Great excitement today chez Cochrane when Jimmy Anderson took his 400th wicket. (My apologies to those of you for whom cricket is a great mystery, and who can’t work out why people want to play a game over five days and still not be guaranteed a result.) And yes, Sergeant Anderson in ‘Best Corpse’ gets his name from Jimmy.
It’s seven years in June since I was first published. Hardly feels like seven weeks. Aftermath, in Speak Its Name, is currently out of print, but one day it will reappear again. In the meantime, writing life is just as busy, with Lessons for Idle Tongues coming out in just a few weeks. It’s on special offer pre-order at the moment!
The Stewarts’ home, London, 1910
“Thirteen for dinner. It’s desperately unlucky, Jonathan.” Mrs. Stewart pronounced the fact as though it were gospel truth that disaster must follow upon such a situation. “It can’t be countenanced.”
Jonty Stewart — expert on Shakespeare’s sonnets, distinguished fellow of St. Bride’s College, Cambridge, but apparently barely more than a seven-year-old boy as far as his mother was concerned — rolled his eyes. He was obviously already in trouble, given her use of the full version of his name.
“Thirteen’s certainly a cursed number,” Orlando Coppersmith agreed. As the most brilliant mathematician at the same august institution, he should have been in the best position to know, but he usually had no truck with associating luck — good or otherwise — with ordinal numbers.
Jonty rolled his eyes again. “You’ve changed your usual tune.”
Orlando drew himself up to his full, impressive height, his exceptionally handsome appearance complemented by the perfection of his dinner jacket. His abundant locks were, as usual, only just being kept under control. He’d always been a fine-looking creature, and at last he had begun to believe it, which added to the overall impression.
“If you’d let me finish,” he said, “I was about to say it was cursed in people’s minds, from full-blown triskaidekaphobia to simply not wanting to live in a house bearing the number.”
“I’d agree with that.” Mr. Stewart nodded enthusiastically. He was a splendidly handsome creature as well, even though his head bore barely a hair. Given the splendour of the costumes on show and the natural good looks of the four people wearing them, anybody peering through the window of the Stewarts’ drawing room might have labelled the tableau A typical representation of the cream of the new Georgian society, seen in its home.
But there was nothing typical about the Stewarts. Mr. Stewart was a lord but refused to use his title; Mrs. Stewart was the daughter of an earl but had been known — in her younger days — to lay out unwanted suitors with a right hander that wouldn’t have disgraced a prize fighter; and the youngest Stewart was not only a Cambridge fellow, but indulged in amateur sleuthing with his colleague.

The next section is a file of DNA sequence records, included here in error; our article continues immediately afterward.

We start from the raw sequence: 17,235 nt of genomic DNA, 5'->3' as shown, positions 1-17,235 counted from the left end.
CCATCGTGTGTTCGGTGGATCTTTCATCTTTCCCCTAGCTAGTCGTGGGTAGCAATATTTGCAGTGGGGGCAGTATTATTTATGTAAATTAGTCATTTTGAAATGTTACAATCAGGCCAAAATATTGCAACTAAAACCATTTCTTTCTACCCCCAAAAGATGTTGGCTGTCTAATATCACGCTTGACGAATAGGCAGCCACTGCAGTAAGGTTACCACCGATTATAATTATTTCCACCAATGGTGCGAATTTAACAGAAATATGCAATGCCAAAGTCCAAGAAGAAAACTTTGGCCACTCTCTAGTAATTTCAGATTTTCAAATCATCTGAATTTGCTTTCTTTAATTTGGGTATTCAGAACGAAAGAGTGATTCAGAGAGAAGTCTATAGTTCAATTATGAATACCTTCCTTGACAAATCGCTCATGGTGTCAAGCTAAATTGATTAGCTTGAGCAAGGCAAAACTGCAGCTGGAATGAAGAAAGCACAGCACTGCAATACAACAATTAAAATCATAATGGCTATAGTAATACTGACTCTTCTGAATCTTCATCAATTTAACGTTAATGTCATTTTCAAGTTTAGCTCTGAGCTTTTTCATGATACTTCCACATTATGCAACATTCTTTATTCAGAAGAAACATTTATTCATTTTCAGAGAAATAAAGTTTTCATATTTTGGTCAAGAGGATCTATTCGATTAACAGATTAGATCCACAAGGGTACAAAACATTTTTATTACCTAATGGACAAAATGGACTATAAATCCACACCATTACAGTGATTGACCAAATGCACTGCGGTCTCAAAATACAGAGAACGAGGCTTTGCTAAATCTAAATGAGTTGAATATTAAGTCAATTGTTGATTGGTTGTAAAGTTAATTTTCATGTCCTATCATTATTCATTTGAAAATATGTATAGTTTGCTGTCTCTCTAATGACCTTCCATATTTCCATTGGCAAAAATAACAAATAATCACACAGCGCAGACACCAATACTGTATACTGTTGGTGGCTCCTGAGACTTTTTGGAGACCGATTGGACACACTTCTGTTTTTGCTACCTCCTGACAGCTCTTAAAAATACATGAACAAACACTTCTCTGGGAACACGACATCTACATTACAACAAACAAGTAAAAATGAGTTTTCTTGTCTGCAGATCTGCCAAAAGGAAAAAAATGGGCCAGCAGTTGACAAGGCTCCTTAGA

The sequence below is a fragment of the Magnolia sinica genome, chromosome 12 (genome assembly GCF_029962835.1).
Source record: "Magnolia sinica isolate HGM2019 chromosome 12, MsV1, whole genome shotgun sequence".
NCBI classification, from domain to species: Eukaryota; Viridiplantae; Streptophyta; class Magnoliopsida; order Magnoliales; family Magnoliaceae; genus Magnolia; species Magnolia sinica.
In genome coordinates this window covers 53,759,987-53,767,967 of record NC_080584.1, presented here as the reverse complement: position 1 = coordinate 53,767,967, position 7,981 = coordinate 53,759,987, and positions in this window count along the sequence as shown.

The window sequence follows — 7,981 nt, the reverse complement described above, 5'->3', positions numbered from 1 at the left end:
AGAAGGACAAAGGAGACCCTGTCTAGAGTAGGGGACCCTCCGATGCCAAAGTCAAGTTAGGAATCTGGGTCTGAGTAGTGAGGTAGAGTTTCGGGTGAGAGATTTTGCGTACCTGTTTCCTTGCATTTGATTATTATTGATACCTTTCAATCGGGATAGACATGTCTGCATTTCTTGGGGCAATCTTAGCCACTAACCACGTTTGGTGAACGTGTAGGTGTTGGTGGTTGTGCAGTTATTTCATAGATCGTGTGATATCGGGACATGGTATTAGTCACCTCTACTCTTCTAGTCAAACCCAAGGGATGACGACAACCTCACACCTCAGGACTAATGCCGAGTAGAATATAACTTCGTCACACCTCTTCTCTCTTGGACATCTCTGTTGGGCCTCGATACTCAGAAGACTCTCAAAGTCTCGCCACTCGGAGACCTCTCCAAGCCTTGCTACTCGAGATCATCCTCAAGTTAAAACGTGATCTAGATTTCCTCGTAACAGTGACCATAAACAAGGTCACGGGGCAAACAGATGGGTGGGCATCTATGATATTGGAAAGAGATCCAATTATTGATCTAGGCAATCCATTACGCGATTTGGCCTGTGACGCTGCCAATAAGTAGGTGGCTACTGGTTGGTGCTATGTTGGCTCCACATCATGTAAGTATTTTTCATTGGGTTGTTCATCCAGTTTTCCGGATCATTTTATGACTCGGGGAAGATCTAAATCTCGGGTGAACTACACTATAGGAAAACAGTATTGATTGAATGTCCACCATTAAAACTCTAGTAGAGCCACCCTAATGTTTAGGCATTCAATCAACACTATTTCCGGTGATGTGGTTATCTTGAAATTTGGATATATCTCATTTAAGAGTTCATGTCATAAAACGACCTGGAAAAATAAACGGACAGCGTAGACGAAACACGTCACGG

And, of course, the least typical thing about them was that Jonty and Orlando were lovers, a situation of which the Stewarts were aware and seemed supremely unbothered.
It had become a matter of routine for Jonty and Orlando to spend part of the long vacation in the company of Jonty’s parents, usually en route to more exotic climes. This summer was no exception, the south of Italy being on the menu and a few days in London being a delightful hors d’oeuvre.
“I think it’s the superstition itself that brings bad luck, like it probably does on Friday the thirteenth,” Jonty said airily. “All those people looking over their shoulders, worrying about the slightest thing; it’s bound to make something daft happen, isn’t it? Maybe all the little mishaps which occur every day of the week get counted that particular Friday, in the same way they might be counted when someone’s walked under a ladder. And maybe exactly the same mishaps would be forgotten about if they happened on Tuesday the twenty-first, or after the person concerned had gone round the ladder in question.”
Mr. Stewart nodded. “Excellent point. Like so many things, it’s all in the mind. It must go back to the Last Supper, of course,” he continued.
At the theological reference, Jonty switched onto automatic mode, nodding and saying, “Oh, yes, I see,” and taking little notice. It tended to be the most effective strategy when being lectured. He’d had plenty of practice, during all those hours when Orlando was twittering on about vectors or random numbers or some such nonsense.
The Last Supper — yes, Jonty had always suspected there’d been more people milling about than reported in the gospels. And hadn’t Judas gone sneaking off at some point to leave just the twelve, which made the unlucky number aspect all a bit illogical? Whatever the reasoning behind it, the thing was just bloody stupid.
“I said, ‘Wouldn’t you agree, Jonathan?’”
“Absolutely.” Jonty nodded enthusiastically. He hadn’t actually heard his mother’s question, but — statistically, as Orlando would appreciate — there was a ninety percent chance that it was safest just to agree with whatever she had said.
And finally, the inspiration for this story!